As we all know, Bowman asserted they had many baseball players under contract (340 as it turned out, vs 283 for Topps) when Topps issued their 1951 Baseball Candy sets (comprised of five subsets: Red Backs, Blue Backs, Connie Mack All Stars, Major League All Stars and Team Cards). Bowman tried a variety of legal tactics, one of which alleged they had exclusive rights to the term "baseball" when selling confectionery products with picture cards of baseball players and sued Topps in the Eastern District of the State of New York for trademark infringement.
On March 31, 1952 Topps received a favorable ruling in the case, although they would be embroiled in appeals, suits and counter-suits for at least another eighteen months, losing most of them and really only getting the rights they coveted because the final owner of Bowman's parent company was selling most of his concerns to buy a larger firm unrelated to cards or gum. As you can imagine, the case hinged on testimony of witnesses, affidavits of same and the results of discovery and deposition. In addition to executives of both firms, player agents--who were third parties used to secure the contracts for Topps and Bowman and not the type of agents we think of today-- also figured. The agents who obtained signatures on most of the Bowman contracts were Joan Crosby and Jack Tanzer, who were employees of a firm call Art Flynn Associates; Topps used what looks like a wholly owned subsidiary called Player Enterprises for this purpose by the way.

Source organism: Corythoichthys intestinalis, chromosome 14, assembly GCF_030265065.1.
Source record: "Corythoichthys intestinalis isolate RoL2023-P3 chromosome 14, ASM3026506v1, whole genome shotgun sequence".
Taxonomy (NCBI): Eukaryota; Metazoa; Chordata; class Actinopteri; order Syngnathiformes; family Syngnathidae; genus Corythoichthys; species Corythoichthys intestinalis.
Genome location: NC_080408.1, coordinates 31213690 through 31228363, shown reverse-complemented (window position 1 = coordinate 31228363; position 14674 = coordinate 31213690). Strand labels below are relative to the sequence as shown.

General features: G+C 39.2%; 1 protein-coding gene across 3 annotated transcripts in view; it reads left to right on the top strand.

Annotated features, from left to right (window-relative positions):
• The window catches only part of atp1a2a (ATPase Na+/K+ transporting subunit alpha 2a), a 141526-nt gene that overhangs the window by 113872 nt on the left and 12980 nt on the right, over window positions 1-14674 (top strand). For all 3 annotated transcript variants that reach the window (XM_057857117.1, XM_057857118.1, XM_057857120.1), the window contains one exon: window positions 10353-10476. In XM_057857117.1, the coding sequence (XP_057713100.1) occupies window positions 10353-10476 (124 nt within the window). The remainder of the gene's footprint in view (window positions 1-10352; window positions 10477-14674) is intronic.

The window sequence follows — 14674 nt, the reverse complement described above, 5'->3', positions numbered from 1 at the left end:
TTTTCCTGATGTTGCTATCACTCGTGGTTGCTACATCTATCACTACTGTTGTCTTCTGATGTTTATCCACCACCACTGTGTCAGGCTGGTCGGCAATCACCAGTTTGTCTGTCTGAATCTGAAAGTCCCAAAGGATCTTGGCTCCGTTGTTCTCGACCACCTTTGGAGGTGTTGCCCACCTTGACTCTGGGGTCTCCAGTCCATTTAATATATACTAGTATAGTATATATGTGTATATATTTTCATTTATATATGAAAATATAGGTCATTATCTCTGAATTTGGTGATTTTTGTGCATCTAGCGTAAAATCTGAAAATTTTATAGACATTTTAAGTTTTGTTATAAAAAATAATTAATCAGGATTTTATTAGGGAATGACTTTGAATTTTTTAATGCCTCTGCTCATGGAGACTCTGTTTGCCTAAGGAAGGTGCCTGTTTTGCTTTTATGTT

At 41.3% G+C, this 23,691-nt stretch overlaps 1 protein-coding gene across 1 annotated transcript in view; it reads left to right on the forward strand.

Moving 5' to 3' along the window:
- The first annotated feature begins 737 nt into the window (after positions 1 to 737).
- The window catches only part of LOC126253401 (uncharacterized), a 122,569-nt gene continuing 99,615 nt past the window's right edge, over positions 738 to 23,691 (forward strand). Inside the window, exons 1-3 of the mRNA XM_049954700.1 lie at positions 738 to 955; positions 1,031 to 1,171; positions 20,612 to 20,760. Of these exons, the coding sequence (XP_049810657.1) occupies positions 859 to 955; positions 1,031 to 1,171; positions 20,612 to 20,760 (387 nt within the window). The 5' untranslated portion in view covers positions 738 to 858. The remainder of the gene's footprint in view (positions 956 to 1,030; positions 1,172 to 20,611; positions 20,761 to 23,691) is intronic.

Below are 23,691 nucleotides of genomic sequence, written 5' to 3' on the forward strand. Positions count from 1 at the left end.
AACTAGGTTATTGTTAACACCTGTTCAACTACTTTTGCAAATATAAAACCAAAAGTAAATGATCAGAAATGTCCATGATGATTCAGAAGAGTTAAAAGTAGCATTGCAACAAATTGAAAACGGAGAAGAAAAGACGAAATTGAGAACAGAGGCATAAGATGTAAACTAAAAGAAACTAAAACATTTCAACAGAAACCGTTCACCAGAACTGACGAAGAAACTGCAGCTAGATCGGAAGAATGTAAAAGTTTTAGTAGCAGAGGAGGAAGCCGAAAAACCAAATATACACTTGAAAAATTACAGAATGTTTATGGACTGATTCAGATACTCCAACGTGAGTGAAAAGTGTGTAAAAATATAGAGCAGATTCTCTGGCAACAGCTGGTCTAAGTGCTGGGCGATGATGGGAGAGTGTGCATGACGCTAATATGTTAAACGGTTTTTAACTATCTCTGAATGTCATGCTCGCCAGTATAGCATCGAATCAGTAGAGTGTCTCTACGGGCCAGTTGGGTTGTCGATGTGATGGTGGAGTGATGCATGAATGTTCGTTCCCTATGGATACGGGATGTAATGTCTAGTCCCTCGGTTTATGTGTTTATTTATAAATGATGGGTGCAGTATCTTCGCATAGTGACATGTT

So when this Whitey Lockman Bowman check popped up on eBay, I took notice but alas did not snipe. As you can plainly see, this check was a legal exhibit used in the depositions of Ms. Crosby and Mr. Tanzer:
Interestingly, at least to me, the check in question was issued in 1949, a year before Bowman inserted the word "confections" into their player contracts. I'm not sure what that means but maybe that was the point of this particular deposition, i.e. to show Bowman did not intend to specifically sell a combination of confections (gum) and baseball cards.
I also find it interesting that Whitey, a starting outfielder for the New York Giants, cashed his check at a gas station in North Carolina during the winter of 1949!
Whitey was a heckuva player for a time, take a gander.
I wonder if more exhibits from the trial will pop up-it's possible a law firm book is being broken up and sold so we'll see but right now we have this fascinating bit of Topps (and Bowman) history.